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Summary:

Backups are something that in my experience, most don’t worry about until they’ve been caught without one. Luckily I guess I’m paranoid enough that I’ve never found myself in a situation without my important files appropriately backed-up. But I think we can always do a little […]

Backups are something that in my experience, most don’t worry about until they’ve been caught without one. Luckily I guess I’m paranoid enough that I’ve never found myself in a situation without my important files appropriately backed-up. But I think we can always do a little better to safeguard ourselves, especially as more and more of our lives revolve around the data we store on our computers.

There are many things you can do to help you get better with this process. Several developers offer great solutions, such as ChronoSync, SuperDuper!, CarbonCopyCloner, psyncX, and so on. Or you can also roll your own solutions via Automator.

However I’ve found that the biggest obstacle for me – being a notebook user – is consistently hooking my MacBook to an external drive for backups. So a tip for the mobile crowd:
Create a workflow (through Automator, or a backup program if it gives you the option) that uploads to ftp space. The benefit here is that you don’t have to remember (all the time) to connect to another drive for backups. Admittedly this is for extreme situations – I do a nightly backup/upload to ftp of a handful of important files that I use daily.

  1. Have you considered using Amazon’s S3 service ? It’s what I use myself for off-site backup’s. It’s cheap and secure!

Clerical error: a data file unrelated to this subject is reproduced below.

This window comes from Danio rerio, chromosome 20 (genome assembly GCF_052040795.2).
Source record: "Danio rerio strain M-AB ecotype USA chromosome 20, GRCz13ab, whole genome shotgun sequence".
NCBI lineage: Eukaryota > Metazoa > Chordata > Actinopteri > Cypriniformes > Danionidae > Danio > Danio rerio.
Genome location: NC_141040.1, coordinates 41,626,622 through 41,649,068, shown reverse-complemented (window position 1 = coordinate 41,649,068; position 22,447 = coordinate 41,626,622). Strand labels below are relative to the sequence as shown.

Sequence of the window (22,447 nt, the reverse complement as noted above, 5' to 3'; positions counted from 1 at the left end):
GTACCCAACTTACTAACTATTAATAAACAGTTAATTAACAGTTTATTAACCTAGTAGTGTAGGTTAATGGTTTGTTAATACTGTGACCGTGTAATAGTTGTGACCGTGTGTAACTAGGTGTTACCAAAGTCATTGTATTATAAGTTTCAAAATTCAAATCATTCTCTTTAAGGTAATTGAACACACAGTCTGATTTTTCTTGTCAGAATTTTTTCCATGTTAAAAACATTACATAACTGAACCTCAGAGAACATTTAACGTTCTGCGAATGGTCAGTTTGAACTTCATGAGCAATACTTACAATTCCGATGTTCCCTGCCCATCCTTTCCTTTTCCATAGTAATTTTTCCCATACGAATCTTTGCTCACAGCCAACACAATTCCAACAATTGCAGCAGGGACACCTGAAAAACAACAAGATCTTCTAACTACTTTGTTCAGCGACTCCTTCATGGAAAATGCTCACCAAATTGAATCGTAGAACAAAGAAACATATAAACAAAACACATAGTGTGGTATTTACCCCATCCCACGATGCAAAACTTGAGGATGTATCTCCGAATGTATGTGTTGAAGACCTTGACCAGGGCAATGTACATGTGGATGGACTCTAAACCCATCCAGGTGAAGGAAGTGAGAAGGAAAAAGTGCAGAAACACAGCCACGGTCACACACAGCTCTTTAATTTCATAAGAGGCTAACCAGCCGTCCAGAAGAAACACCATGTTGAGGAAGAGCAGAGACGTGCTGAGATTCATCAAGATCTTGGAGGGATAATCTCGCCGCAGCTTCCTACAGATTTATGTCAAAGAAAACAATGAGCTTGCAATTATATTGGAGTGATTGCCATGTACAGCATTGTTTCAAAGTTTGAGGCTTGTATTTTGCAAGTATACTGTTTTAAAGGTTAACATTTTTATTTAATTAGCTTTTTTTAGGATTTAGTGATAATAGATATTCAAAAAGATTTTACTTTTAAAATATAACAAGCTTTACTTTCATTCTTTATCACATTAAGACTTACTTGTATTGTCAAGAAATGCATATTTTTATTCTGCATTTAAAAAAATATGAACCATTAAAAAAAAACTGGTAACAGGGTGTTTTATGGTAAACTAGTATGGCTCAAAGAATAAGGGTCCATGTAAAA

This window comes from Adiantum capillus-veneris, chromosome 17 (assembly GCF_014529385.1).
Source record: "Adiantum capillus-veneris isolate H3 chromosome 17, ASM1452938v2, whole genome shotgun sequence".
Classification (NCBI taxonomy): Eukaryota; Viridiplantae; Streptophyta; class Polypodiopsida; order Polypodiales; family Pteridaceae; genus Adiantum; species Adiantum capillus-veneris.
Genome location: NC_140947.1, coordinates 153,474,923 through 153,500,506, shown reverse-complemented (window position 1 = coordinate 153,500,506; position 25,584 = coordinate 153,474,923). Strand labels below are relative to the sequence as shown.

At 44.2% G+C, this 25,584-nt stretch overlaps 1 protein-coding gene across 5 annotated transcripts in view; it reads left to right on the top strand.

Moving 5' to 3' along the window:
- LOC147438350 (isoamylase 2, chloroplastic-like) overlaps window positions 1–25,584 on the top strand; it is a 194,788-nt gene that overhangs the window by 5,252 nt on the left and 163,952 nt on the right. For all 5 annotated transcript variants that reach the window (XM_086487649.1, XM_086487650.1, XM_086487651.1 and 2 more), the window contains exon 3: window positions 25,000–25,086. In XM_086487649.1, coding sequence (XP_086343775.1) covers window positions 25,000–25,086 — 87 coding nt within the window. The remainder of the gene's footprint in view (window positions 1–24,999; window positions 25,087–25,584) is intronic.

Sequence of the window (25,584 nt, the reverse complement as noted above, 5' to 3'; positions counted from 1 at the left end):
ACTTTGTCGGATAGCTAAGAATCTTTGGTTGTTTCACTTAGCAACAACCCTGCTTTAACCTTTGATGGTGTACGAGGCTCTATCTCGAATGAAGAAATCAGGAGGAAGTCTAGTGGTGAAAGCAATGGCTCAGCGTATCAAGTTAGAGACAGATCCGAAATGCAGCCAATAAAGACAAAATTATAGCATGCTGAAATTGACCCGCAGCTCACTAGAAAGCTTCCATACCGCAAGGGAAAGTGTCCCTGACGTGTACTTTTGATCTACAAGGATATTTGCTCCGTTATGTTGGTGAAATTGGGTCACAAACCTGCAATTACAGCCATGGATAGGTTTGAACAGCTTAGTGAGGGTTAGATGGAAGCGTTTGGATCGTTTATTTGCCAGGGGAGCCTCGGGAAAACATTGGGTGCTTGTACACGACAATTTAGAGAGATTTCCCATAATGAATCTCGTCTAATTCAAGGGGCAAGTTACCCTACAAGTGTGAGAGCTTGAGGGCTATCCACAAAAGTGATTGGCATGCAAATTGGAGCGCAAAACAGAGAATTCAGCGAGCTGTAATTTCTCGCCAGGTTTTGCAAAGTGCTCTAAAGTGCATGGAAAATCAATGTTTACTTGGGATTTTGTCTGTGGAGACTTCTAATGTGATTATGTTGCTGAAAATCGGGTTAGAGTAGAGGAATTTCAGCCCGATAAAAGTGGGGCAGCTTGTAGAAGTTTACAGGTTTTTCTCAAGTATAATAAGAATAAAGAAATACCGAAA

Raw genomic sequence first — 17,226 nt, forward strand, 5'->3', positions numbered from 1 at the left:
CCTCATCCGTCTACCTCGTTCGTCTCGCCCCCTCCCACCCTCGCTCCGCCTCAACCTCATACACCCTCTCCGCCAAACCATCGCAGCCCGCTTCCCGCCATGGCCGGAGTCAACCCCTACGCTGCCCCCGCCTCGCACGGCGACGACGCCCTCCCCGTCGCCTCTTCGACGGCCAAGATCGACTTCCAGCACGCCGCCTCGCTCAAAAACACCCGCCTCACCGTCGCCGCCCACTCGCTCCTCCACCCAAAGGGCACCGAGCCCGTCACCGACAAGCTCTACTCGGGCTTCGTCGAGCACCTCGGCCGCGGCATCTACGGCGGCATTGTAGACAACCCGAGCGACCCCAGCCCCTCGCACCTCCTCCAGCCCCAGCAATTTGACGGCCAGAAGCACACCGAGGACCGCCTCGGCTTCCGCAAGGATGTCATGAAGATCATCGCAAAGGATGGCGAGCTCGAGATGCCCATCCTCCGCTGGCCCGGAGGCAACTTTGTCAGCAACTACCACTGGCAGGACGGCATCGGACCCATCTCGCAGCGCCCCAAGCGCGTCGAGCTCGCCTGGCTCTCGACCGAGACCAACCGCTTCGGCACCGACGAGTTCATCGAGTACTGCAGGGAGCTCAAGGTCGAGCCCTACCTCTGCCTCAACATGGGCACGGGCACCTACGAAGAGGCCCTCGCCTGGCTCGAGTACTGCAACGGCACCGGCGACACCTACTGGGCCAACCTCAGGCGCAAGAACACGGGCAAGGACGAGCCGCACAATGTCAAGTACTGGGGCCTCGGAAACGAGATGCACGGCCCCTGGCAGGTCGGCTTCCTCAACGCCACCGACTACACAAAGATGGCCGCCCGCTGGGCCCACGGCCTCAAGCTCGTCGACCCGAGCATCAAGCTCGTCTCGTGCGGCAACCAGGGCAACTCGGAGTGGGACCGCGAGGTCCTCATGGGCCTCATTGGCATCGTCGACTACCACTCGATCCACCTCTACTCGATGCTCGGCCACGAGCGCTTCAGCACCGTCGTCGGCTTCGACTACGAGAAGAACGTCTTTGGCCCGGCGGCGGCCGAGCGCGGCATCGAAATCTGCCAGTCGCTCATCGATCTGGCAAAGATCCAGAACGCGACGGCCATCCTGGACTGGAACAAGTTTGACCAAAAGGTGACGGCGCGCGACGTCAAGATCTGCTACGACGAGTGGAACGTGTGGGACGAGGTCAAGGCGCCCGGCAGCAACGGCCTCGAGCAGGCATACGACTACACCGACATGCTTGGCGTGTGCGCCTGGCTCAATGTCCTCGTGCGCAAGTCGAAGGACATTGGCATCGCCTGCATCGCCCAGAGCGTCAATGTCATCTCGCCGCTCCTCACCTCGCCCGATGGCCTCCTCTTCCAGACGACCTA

You can read how I used it here on my blog

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  2. While I use a MacBook Pro I no longer manually hook up an external drive now that my external drive is available on my airport…making backups easier.

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  3. I recommended Chronosync when your hard drive went tits up.
    And I’d recommend it again for the MacBook along with a network drive. I got one of those that look just like an external USB/FireWire drive but connects to a rounter instead. It was pretty cheap & can I backup my MacBook Pro wirelessly. I think you can just buy the caddies nowadays if you have a spare HD lying around. I use the drive between 3 computers & it’s really convenient.

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  4. I also back up to S3, using JungleDisk. I highly recommend this approach for laptop users, people with more than one computer, or people with offline data to back up, in addition to what’s on their computers, such as the contents of an external drive.

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  5. I backup my work in two steps with an external hard drive, and a 1gig thumbdrive.

    For weekly system backups, I just drag out my external Maxtor drive and backup to it all of my work.

    For daily backups of projects, pictures, and work that I need I write an application with Automater and have it active when I mount my thumbdrive.

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  6. I think the fact that there are a good number of companies offering rempote backups now is wonderful. The speed of the internet is such that its possible to remotely backup your files and therefore the worry of theft, or other damage such as fire is removed. As long as the backup tool is ‘set and forget’ then thats the main thing.

    For backing up entire machines I use Super Duper or Carbon Copy Cloner. They work REALLY well

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  7. After reading several articles on Lifehacker and other reliable sites, it looks like Silverkeeper is best for Tiger users and iBackup and Backuplist have just been updated to be fully compatible with Leopard.

    All three of these applications are free to boot!

    It’s always nice to find a free solution, especially to something we should all be doing to avoid disaster.

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